Q: As a sophomore in high school (50 years ago), I asked my English teacher if “the reason why” is a redundancy. He punted on the answer. I was, and still am, unsatisfied. To my mind, the word “reason” MEANS why … no?
A: I don’t consider “the reason why” a redundancy in a sentence like this: “The reason why the brakes failed is unknown.”
It’s true that “why” could be eliminated, but that doesn’t make it incorrect. This is an idiomatic usage that’s been around since the Renaissance, according to The American Heritage Dictionary of the English Language (4th ed.).
And no, the word “reason” (a noun) doesn’t mean “why” (a conjunction) here. In this expression, “why” means “for which” or “on account of which,” according to American Heritage.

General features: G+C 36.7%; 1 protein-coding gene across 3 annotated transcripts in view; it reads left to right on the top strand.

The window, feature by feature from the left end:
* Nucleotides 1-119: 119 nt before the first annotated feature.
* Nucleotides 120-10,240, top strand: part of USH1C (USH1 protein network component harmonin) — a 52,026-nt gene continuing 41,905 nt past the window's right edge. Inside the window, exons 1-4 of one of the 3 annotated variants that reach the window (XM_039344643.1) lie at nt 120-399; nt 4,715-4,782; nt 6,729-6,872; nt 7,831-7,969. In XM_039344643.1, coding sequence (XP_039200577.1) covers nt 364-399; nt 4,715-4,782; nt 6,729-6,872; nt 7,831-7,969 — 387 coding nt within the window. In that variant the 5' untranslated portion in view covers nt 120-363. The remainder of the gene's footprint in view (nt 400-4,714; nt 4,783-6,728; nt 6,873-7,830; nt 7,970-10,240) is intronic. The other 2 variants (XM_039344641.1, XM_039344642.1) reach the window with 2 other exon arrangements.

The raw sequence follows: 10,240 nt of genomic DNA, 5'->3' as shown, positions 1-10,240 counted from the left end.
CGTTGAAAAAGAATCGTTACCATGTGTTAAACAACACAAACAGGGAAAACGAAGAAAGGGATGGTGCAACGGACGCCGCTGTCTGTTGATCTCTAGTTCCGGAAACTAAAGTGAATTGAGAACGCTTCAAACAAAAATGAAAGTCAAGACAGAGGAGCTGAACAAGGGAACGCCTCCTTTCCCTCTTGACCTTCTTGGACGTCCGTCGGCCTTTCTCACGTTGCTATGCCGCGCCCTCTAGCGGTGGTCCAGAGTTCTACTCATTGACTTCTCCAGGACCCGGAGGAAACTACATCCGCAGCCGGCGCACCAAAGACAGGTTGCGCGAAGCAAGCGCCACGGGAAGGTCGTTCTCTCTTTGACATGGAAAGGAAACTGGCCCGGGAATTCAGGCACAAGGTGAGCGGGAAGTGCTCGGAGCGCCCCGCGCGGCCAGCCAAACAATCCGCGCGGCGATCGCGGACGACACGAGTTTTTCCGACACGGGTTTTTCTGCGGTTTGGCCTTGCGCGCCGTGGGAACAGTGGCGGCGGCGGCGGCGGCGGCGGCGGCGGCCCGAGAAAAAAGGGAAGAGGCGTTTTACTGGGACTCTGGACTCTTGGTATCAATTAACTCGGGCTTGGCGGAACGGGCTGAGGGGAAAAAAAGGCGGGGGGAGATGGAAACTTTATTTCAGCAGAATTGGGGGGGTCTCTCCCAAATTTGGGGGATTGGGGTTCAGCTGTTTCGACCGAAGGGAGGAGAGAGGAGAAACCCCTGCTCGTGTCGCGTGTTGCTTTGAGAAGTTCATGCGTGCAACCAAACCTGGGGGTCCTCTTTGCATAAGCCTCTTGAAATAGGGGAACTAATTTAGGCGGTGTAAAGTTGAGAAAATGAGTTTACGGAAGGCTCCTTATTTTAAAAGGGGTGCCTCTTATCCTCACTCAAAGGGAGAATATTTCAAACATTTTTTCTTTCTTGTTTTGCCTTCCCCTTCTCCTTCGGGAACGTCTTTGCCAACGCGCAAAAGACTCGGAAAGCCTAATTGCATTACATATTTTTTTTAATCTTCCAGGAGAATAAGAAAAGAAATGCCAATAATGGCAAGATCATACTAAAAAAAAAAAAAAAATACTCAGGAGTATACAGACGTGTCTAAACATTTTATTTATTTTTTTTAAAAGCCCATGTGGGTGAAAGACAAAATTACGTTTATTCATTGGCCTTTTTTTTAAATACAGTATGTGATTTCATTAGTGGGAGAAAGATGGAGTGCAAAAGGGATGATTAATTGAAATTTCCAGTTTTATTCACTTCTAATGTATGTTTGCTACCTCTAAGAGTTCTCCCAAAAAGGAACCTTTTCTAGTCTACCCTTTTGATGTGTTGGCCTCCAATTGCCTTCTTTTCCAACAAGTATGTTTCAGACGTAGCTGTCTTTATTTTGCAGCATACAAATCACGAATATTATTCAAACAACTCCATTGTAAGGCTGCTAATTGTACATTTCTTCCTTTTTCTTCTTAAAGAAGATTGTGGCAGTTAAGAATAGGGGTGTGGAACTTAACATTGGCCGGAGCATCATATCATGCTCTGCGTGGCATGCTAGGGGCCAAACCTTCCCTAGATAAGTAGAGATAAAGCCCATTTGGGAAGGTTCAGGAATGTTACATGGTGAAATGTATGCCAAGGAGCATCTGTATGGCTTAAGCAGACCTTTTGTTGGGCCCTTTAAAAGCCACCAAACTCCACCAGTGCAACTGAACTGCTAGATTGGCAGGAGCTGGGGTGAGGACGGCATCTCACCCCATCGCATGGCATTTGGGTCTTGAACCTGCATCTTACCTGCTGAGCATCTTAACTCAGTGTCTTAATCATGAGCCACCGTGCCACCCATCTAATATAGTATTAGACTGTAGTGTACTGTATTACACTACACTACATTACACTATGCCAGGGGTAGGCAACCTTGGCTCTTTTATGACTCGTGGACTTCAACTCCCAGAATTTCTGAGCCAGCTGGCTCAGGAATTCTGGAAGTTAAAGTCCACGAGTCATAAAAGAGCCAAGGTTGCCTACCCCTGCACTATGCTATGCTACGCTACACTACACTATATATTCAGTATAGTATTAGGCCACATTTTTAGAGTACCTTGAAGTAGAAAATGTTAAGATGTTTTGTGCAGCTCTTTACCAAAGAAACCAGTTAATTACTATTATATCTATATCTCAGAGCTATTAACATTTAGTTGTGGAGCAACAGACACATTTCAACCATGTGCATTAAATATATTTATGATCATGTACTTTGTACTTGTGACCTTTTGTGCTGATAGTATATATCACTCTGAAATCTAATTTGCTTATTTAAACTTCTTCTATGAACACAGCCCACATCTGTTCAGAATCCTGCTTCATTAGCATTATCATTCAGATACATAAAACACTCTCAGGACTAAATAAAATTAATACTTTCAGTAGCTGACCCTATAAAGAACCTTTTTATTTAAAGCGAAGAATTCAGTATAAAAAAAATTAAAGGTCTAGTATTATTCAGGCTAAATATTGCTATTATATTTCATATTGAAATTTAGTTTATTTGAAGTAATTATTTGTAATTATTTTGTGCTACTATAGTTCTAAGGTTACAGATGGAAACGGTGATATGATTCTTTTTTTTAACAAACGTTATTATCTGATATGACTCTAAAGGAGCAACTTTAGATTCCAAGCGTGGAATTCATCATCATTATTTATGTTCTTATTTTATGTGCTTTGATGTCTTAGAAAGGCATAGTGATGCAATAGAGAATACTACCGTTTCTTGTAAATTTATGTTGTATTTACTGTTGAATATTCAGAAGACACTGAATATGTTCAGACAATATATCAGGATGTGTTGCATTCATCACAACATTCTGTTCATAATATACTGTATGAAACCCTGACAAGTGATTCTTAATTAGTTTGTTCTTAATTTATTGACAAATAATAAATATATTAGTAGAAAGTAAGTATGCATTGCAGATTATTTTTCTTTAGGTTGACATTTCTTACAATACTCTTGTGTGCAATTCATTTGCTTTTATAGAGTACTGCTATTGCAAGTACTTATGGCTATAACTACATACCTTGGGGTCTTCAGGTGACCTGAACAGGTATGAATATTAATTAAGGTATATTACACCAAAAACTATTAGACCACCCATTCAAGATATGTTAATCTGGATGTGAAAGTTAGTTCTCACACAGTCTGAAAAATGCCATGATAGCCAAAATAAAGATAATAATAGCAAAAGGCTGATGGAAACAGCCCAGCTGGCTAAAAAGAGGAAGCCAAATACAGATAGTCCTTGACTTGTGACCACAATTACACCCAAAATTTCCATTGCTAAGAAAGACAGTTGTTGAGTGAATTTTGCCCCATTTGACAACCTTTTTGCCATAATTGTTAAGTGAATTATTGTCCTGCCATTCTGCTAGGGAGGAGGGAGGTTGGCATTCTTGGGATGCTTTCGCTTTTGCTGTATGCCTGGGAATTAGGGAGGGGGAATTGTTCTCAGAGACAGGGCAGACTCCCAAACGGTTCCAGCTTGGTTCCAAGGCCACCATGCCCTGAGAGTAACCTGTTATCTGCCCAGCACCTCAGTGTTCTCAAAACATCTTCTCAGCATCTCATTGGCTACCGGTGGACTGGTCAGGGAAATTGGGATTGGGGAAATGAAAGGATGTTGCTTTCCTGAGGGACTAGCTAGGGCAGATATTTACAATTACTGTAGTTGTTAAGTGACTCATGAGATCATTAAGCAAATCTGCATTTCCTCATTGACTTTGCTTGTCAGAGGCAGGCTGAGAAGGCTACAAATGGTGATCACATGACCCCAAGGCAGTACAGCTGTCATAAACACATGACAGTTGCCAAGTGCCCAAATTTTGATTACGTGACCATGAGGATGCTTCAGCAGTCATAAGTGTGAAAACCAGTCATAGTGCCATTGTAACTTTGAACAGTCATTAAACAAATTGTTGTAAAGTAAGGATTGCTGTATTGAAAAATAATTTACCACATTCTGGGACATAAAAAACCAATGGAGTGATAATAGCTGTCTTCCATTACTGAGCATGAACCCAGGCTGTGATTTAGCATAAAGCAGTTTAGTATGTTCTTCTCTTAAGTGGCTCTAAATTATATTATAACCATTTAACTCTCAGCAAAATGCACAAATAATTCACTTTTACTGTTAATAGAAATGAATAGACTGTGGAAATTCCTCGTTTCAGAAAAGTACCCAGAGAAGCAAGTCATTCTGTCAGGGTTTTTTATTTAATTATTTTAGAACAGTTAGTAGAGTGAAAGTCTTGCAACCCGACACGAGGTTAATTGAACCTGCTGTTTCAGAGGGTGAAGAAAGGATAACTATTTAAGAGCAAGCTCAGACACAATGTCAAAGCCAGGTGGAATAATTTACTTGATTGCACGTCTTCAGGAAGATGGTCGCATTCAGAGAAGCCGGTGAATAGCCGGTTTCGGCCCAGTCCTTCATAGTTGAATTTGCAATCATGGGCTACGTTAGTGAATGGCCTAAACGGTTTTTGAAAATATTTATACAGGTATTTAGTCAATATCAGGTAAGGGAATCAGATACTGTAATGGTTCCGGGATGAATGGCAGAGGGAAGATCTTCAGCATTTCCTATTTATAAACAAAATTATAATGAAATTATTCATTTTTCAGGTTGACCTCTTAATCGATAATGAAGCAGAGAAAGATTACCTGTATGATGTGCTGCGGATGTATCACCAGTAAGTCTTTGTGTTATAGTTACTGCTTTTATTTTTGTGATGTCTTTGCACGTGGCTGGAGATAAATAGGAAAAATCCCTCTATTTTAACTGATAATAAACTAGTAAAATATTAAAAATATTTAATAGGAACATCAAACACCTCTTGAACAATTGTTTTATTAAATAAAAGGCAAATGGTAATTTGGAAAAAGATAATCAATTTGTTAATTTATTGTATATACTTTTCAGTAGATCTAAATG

As Bryan A. Garner points out in Garner’s Modern American Usage, the phrase “the reason why” is no more redundant than “the time when” or “the place where.”
However, the expression “the reason is because” is an outright redundancy, since the word “because” means “for the reason that.” I once wrote a blog entry about this klutzy usage.
Redundant or not, both expressions (“the reason why” and “the reason is because”) are extremely common and likely to remain in the language – with or without the approval of our English teachers.
I can’t end this item without a snippet from Tennyson’s 1854 poem “The Charge of the Light Brigade”:
Theirs not to reason why,
Theirs but to do & die,
Into the valley of Death
Rode the six hundred.